Driving in Puerto Vallarta can be a challenge but we find it easier than driving north of the border, for a number of reasons. Mirrors are your best friend on any road but in Puerto Vallarta, it’s good to know what’s behind you. Being polite does not put you at any advantage. Eye contact works best when changing lanes and merging.
Our first piece of advice while driving in Puerto Vallarta and anywhere in Mexico is: Don’t Drive at Night. Within city limits is okay, where streets are well lit but out on the open road, along the beach highways and in the mountains, it is not recommended. We’ve heard many reasons for this but really? Banditos is the last one on the list. They are more mythical than anything else. Topes will be what robs you, the ubiquitous Mexican speed bumps. They are not always well marked and have potential of major harm if you hit them at any velocity. You’ll encounter either a series or perhaps one large tope and they are truly meant to slow you down. If you’re driving a rental automobile, upon your return they’ll usually inspect the underside with a mirror. In rural areas, you’ll also encounter dips in the road, vados, where water crosses a road. They are the counter opposite of topes. Trolls live there, not banditos.
Be extremely cautious of animals of all shapes, sizes and species (chickens, dogs and cats; cows, horses and burros). You can see them in daylight hours, but at night… you won’t normally sight them until they have made contact with the front of your vehicle.
You’ll soon grow familiar with the omnipresent PEMEX stations, which are plentiful and convenient, even in remote areas. We do not recommend setting out on a trip of any length without a fill-up. Many PEMEX stations are closed, under construction or haven’t opened yet. The price of fuel is the same at every station so don’t drive around looking for a better price. Fuel costs in 2016 will be in flux, depending on the international market. Gas might be found cheaper in border towns but will be the same everywhere in Puerto Vallarta. We always tip the gas station attendants, 10% is the norm.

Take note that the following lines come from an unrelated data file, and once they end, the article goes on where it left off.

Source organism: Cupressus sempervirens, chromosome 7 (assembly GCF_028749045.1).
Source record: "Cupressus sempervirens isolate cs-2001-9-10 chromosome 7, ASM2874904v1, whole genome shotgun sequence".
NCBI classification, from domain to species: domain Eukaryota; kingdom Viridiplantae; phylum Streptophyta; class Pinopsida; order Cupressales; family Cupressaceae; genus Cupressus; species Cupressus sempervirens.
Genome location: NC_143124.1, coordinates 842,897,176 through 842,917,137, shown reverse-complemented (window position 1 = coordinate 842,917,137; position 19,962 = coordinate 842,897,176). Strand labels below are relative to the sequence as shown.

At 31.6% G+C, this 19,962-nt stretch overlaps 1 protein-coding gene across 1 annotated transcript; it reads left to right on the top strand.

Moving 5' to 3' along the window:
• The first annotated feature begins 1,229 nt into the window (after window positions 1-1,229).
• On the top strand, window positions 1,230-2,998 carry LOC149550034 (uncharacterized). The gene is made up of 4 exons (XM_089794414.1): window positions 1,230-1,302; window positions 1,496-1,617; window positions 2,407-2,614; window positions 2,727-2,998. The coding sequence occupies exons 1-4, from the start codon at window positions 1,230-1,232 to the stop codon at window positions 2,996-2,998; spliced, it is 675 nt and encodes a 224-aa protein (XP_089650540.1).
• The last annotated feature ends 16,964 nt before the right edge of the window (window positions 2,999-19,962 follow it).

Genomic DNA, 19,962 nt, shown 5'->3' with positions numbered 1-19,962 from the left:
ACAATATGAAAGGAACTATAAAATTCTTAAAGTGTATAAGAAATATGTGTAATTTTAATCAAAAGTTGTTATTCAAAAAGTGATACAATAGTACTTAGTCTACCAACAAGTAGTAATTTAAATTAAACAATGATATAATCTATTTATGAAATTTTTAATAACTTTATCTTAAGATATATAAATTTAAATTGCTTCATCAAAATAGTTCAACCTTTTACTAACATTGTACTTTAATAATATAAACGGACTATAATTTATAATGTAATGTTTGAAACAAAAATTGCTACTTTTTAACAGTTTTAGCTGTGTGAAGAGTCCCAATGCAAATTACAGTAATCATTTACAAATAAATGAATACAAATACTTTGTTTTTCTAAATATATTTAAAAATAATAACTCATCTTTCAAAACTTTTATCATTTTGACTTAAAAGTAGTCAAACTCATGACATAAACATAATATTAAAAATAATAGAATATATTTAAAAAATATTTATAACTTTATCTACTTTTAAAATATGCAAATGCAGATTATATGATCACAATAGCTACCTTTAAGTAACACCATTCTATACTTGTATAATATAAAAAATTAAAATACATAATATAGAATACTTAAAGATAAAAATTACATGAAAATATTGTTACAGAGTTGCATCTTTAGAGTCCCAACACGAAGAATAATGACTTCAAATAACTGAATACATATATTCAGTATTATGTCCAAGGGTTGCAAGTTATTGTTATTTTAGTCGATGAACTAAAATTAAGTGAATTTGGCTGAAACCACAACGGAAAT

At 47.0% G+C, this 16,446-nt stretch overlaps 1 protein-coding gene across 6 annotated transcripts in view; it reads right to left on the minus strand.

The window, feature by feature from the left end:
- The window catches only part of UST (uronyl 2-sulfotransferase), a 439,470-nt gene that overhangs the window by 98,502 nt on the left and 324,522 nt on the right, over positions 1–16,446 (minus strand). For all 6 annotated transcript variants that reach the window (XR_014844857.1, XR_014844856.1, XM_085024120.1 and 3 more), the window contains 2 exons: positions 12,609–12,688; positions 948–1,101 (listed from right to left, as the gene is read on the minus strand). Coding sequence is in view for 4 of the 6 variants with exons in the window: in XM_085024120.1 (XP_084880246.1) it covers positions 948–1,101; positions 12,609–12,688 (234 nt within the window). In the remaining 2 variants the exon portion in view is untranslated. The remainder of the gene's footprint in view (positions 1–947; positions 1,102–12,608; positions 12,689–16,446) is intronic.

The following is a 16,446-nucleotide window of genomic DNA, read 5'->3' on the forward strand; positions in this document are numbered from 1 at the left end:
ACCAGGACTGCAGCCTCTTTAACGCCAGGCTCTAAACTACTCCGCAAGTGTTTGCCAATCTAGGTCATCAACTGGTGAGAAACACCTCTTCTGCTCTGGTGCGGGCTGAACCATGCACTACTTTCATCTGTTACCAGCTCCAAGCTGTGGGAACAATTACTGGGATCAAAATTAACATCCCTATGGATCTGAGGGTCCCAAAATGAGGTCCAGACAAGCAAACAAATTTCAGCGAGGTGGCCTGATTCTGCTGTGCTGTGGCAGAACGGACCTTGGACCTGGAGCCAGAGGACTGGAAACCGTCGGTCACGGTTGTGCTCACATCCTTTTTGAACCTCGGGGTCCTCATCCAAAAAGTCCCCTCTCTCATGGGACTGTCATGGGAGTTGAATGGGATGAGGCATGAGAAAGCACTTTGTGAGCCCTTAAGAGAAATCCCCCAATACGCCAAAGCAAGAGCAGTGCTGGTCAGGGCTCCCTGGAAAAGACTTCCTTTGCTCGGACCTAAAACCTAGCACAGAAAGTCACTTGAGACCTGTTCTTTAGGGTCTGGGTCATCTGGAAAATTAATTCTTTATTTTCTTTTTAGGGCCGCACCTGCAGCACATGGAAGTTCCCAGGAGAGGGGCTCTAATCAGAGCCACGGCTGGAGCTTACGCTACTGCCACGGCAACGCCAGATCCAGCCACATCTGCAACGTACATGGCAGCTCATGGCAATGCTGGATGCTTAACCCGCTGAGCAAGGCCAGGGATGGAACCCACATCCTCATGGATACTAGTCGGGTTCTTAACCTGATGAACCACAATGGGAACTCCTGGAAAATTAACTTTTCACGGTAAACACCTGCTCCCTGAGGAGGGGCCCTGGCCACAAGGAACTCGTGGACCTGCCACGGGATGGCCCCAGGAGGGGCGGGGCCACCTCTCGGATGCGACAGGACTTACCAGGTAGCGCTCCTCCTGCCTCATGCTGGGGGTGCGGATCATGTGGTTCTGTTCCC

If you are pulled over by authorities in Puerto Vallarta, make sure you have all documents; registration, driver’s license, insurance and TIP (Temporary Import Permit if your car is foreign plated.) Be polite, apologetic and SMILE. Do NOT offer a bribe. The mordida, as it is known, once the easiest way to avoid a ticket, could be the surest introduction to a Mexican jail. And don’t drink and drive. Checkpoints are often set up to nab offenders and you’ll be arrested if you can’t pass the test.
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Thanks to our Guest Blogger Adam Garcia for this great article!
About Vacation Villas of Mexico Founder, Vanessa Cole
The founder of the company, Vanessa Cole, lived in Puerto Vallarta for 10 years and in Cancun for 2 years. She has worked in Luxury Vacation Villa Rentals since 2001.
Originally from San Antonio, Texas, Vanessa earned a degree from the University of Texas in Austin, majoring in International Business and Latin American Studies. Fluent in Spanish, she has worked and traveled all over Mexico and South America.
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